As Boreham Wood's goalkeeper, Nathan Ashmore is a reassuring and commanding presence between the posts for the National League club.
Away from football, he is doting father to two-year-old Naevia - and a powerful voice when it comes to speaking out about the racist abuse he has suffered since he was at primary school.
As a black child growing up in Portsmouth in the 1990s, Ashmore was bullied, chased and attacked.
He is already braced for a hard but important conversation about racism with his daughter when she is older.
"I look at her and she's beautiful," Ashmore, 30, tells BBC Sport before his side's FA Cup second-round tie against Canvey Island on Monday.
"But I know she's going to be bullied when she grows up because of the colour of her skin. My job is to educate her, let her know it's not her fault and reassure her she's not alone."
Ashmore has been chased by someone wielding a scaffolding pole, attacked on the pitch by a fan and beaten up in the street.
While he was still a primary school pupil, someone placed a sign outside his bedroom window with a racist slur written on it and, throughout his life, he has been the victim of racist verbal abuse.
"A lot of people won't have this happen to them - and they won't have a clue how it feels," he adds.
'I had to stand up for myself'
Growing up with his mother, Jayne, in Buckland, a residential area of the port city of Portsmouth, Ashmore plastered his bedroom walls with Pompey posters.
He had decided from an early age he wanted to be a keeper after watching Peter Schmeichel, who was part of the all-conquering Manchester United side of the 90s, on television.
Ashmore was 10 when he attended his first Portsmouth match at Fratton Park, a second-tier game against Bolton. By then, he had already been subjected to racism by parents while playing for his local team and was being bullied by a gang of children who roamed the streets of Buckland.
Soon after, Ashmore signed schoolboy terms with Portsmouth and played in a team that included Joel Ward, now at Crystal Palace, and Newcastle United's Matt Ritchie.
The bullying from other children continued.
"My mum would say: 'You have to stand up for yourself,'" recalls Ashmore. "Eventually I did. I had a few fights but my first was quite a spectacle. There were 30 kids in a circle, people were watching from the front doors of their homes.
"The person I was fighting was part of a gang that would chase me. I had to fight him to stand up for myself."
Several years later, Ashmore would confront the bully, who he had his first fight with, at a house party.
'I couldn't take it any more'
Not long after that fight, Ashmore, who was still at primary school, was chased by another member of the gang who was carrying a scaffolding pole.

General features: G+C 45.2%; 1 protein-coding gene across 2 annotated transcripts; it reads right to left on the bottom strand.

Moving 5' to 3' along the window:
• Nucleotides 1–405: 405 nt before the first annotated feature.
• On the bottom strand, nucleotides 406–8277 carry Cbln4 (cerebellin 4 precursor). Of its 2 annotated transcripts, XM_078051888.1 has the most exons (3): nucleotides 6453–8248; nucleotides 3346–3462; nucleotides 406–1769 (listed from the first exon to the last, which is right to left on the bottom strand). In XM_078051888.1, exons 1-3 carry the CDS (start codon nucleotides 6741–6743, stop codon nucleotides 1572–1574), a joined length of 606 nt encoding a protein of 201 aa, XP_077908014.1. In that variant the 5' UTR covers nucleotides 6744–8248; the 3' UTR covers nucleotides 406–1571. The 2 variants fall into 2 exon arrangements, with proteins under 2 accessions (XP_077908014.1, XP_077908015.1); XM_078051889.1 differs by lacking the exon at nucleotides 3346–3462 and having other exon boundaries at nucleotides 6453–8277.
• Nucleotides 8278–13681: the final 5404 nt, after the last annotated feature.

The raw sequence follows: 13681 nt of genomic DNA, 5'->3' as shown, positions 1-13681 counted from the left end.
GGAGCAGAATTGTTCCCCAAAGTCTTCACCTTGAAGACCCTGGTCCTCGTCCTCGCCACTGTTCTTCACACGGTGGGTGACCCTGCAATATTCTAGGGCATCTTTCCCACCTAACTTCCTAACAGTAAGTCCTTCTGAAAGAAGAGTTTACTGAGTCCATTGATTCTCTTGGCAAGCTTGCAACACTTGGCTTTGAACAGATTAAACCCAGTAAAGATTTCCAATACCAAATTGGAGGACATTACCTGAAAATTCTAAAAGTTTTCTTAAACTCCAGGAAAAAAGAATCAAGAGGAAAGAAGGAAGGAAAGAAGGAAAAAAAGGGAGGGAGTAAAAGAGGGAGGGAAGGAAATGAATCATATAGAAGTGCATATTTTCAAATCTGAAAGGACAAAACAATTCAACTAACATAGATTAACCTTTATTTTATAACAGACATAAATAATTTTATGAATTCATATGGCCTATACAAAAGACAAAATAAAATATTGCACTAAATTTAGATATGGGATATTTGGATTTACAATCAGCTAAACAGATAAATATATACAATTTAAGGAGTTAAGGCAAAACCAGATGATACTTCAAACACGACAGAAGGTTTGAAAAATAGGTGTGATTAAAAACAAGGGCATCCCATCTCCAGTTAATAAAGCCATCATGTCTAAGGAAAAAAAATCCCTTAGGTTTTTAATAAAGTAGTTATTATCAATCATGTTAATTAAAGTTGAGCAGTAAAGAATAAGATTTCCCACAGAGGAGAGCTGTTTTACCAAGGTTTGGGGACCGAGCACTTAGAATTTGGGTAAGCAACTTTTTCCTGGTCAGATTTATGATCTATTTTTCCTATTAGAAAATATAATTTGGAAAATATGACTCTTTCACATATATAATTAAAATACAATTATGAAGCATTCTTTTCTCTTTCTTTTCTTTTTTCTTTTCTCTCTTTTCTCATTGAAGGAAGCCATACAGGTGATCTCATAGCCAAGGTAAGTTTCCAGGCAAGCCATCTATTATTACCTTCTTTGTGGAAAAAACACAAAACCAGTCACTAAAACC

"He was screaming at me to stop and fight him. I started crying and ran home," he remembers.
Abuse, insults and racism have followed him into senior football.
While playing for Ebbsfleet United at Eastleigh in April 2018, Ashmore was subjected to racist abuse from a fan, who was arrested, fined and banned from attending Eastleigh games.
Nine months later, he was attacked by a fan on the pitch at Chesterfield. While there was no proven racial motive behind the attack, Chesterfield issued stadium bans totalling 16 years to three supporters following an investigation.
Recalling that incident, he says: "I've been used to people attacking me all my life. He aimed a punch or a kick. I got out of the situation quickly."
It was around that time Ashmore sought help. He considered quitting football and started counselling sessions.
"One of my best attributes as a goalkeeper is that I'm mentally strong," he says.
"But I had reached a stage where I couldn't take any more. Getting bullied growing up because of the colour of my skin, getting abused at games, social media abuse after games, it was all too much for me.
"Counselling is the best thing I have done. If you ever find yourself low or overthinking things, talk to someone."
'Talk about racism - don't shy away from it'
As a father, Ashmore worries about the future his daughter faces. Racism, he says, will not go away in his lifetime.
Kind gestures, like the Bury fan who sent him a Christmas card after hearing his story on the radio, give him hope.
"Things are changing but they are not changing fast enough," he says. "What we can do is talk about it, highlight it, not shy away from it."
What about the gesture involving Premier League players taking a knee before games in support of Black Lives Matter?
"At the beginning it was one of the most powerful things I have seen," says Ashmore. "Now it's time to move on and think of something else.
"It has got to the stage now where you have to do it - I feel it has lost its power."
Despite a traumatic childhood, Ashmore has stayed in Portsmouth, where he lives with his partner, Samantha, and their daughter. His mother lives nearby.
"I still love Portsmouth," says Ashmore, who is hoping to propel Boreham Wood into the third round of the FA Cup for the first time.
"It's disgusting what happened but it only made me stronger."
So what happened when Ashmore confronted the bully from his past at the house party?
"I went up to the one I had a fight with and asked: 'Why did you do it?' He didn't know what to say. He just shrugged his shoulders and said: 'I don't know.'"
If you, or someone you know, have been affected by any issues raised in this article, support and information is available at BBC Action Line.